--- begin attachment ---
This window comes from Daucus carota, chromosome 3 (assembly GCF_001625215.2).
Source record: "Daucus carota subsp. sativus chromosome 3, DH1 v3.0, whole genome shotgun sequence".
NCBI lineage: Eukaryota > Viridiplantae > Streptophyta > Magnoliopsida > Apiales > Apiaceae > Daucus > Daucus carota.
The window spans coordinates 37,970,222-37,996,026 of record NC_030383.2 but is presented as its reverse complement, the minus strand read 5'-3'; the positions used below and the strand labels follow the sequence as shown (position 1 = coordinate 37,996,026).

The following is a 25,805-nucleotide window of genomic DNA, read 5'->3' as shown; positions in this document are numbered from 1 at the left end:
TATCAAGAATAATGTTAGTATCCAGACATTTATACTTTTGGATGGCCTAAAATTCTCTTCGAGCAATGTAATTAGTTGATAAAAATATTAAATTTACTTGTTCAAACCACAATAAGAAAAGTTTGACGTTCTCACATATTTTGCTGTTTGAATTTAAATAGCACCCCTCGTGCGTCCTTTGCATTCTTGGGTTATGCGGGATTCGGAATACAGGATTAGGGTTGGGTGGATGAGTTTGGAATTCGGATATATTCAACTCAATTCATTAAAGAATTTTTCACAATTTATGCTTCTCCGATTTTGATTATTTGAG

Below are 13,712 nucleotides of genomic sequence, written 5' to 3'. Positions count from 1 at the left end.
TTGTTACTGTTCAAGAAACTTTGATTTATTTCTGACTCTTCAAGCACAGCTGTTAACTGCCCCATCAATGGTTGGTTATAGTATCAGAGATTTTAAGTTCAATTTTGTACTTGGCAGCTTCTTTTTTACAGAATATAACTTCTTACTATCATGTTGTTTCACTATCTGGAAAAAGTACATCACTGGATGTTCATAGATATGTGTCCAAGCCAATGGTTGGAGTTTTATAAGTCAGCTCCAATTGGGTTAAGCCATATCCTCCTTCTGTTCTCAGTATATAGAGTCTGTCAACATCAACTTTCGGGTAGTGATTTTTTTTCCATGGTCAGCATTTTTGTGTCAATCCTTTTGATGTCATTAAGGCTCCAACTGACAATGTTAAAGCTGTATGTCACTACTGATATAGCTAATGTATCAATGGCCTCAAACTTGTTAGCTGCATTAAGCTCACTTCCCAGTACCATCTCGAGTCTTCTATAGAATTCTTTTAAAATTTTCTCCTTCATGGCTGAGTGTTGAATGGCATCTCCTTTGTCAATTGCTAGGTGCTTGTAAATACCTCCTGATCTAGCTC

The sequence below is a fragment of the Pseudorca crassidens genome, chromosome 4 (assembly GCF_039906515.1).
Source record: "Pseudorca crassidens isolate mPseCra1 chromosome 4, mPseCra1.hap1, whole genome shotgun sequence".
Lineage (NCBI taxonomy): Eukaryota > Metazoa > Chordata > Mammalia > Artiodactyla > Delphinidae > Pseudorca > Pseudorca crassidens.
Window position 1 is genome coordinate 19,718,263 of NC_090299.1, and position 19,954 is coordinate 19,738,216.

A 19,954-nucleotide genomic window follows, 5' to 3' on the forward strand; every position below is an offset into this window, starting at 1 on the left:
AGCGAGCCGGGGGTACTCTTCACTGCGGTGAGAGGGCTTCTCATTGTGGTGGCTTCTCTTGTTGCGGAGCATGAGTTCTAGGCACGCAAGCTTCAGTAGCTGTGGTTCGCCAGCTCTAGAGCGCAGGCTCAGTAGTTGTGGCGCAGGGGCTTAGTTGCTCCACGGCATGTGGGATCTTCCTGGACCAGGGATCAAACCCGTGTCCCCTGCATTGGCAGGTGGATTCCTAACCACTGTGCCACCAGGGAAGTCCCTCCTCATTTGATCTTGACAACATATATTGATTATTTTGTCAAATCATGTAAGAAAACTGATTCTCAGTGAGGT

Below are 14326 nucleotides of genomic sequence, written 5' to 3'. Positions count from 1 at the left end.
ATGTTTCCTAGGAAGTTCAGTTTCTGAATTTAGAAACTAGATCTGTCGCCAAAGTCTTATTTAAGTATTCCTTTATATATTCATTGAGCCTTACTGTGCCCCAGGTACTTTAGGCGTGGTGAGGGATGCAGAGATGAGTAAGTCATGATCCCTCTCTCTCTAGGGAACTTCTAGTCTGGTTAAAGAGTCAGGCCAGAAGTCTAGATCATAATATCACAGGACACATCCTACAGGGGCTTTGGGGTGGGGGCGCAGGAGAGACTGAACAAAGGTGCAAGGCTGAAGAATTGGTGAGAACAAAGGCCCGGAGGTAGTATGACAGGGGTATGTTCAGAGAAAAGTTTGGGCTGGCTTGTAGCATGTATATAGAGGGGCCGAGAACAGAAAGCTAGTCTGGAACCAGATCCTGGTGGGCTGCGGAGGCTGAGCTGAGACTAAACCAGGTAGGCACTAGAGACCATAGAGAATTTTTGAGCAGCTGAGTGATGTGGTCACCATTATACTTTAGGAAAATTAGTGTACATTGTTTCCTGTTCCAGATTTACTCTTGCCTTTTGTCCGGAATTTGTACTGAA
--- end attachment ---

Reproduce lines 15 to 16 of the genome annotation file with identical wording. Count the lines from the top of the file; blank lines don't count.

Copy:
Below are 14326 nucleotides of genomic sequence, written 5' to 3'. Positions count from 1 at the left end.
ATGTTTCCTAGGAAGTTCAGTTTCTGAATTTAGAAACTAGATCTGTCGCCAAAGTCTTATTTAAGTATTCCTTTATATATTCATTGAGCCTTACTGTGCCCCAGGTACTTTAGGCGTGGTGAGGGATGCAGAGATGAGTAAGTCATGATCCCTCTCTCTCTAGGGAACTTCTAGTCTGGTTAAAGAGTCAGGCCAGAAGTCTAGATCATAATATCACAGGACACATCCTACAGGGGCTTTGGGGTGGGGGCGCAGGAGAGACTGAACAAAGGTGCAAGGCTGAAGAATTGGTGAGAACAAAGGCCCGGAGGTAGTATGACAGGGGTATGTTCAGAGAAAAGTTTGGGCTGGCTTGTAGCATGTATATAGAGGGGCCGAGAACAGAAAGCTAGTCTGGAACCAGATCCTGGTGGGCTGCGGAGGCTGAGCTGAGACTAAACCAGGTAGGCACTAGAGACCATAGAGAATTTTTGAGCAGCTGAGTGATGTGGTCACCATTATACTTTAGGAAAATTAGTGTACATTGTTTCCTGTTCCAGATTTACTCTTGCCTTTTGTCCGGAATTTGTACTGAA